So she took a job at a university that mandates an MMR and meningitis vaccine for it's students, but it wasn't an ethics violation until SHE had to get a shot?  That's credible.  $1000 says if someone hired her to speak at a prestigious conference, and she needed shots to travel, she wouldn't take issue with that either.  I wonder if she's trying to get hired in Texas make bank on the conservative anti-vaxxer circuit? 

Edited by KungFuPanda
  • Like 5
  • Thanks 2
  • Sad 2
Link to comment
Share on other sites

I'm convinced we would never have come out of WWII intact if it was with our current population and was fought here as well as overseas. We'd have people refusing to draw their curtains and instead turning bright lights on to illuminate their neighborhoods, because "you can't tell me what to do."

  • Like 10
Link to comment
Share on other sites

22 minutes ago, KSera said:

I'm convinced we would never have come out of WWII intact if it was with our current population and was fought here as well as overseas. We'd have people refusing to draw their curtains and instead turning bright lights on to illuminate their neighborhoods, because "you can't tell me what to do."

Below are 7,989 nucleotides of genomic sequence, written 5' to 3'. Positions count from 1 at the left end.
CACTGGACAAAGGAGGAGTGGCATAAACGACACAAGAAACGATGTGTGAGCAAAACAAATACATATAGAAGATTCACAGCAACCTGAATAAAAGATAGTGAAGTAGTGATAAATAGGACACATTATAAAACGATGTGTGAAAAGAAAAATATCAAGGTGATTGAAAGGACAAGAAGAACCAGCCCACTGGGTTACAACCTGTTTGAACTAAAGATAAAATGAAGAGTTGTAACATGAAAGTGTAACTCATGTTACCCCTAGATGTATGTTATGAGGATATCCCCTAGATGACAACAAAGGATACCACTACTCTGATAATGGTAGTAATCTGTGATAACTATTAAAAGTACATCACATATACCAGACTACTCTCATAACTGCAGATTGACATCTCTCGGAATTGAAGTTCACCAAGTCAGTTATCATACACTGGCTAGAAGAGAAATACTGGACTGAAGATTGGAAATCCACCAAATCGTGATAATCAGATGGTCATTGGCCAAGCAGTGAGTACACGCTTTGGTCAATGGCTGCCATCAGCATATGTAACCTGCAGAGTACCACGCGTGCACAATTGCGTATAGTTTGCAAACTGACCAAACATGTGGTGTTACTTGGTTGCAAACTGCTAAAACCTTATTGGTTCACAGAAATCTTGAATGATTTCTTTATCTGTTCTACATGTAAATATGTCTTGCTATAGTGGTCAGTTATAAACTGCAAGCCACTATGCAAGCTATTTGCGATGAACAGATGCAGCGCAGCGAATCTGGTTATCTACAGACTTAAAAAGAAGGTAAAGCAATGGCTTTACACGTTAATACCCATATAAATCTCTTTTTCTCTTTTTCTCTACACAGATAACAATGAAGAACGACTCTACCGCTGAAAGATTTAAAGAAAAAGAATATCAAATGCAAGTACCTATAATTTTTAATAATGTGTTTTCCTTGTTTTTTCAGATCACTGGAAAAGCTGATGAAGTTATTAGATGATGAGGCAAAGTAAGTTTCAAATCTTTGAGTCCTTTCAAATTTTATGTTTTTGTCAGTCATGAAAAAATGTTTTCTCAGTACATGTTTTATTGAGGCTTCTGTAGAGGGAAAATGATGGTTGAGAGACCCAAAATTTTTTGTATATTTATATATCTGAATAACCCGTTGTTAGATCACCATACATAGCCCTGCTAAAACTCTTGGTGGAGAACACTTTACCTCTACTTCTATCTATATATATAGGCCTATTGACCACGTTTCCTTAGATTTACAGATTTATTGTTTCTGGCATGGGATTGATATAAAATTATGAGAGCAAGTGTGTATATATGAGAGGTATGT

And can you imagine the whining over rationing??? 

  • Like 7
  • Thanks 2
Link to comment
Share on other sites

1 minute ago, ktgrok said:

And can you imagine the whining over rationing??? 

I feel like people just aren't understanding that in a much less than ideal situation like a global pandemic, you don't always get to do things the way you ideally would in normal times. In some ways, I wonder if people would have done better if it had been true that this was a bioweapon sent here from China to try to annihilate us. Perhaps people would have fought back harder or had a higher drive to survive it. As it is, a shocking number of people are willing to give their lives to prove they aren't "sheep" 🤷‍♀️.

  • Like 5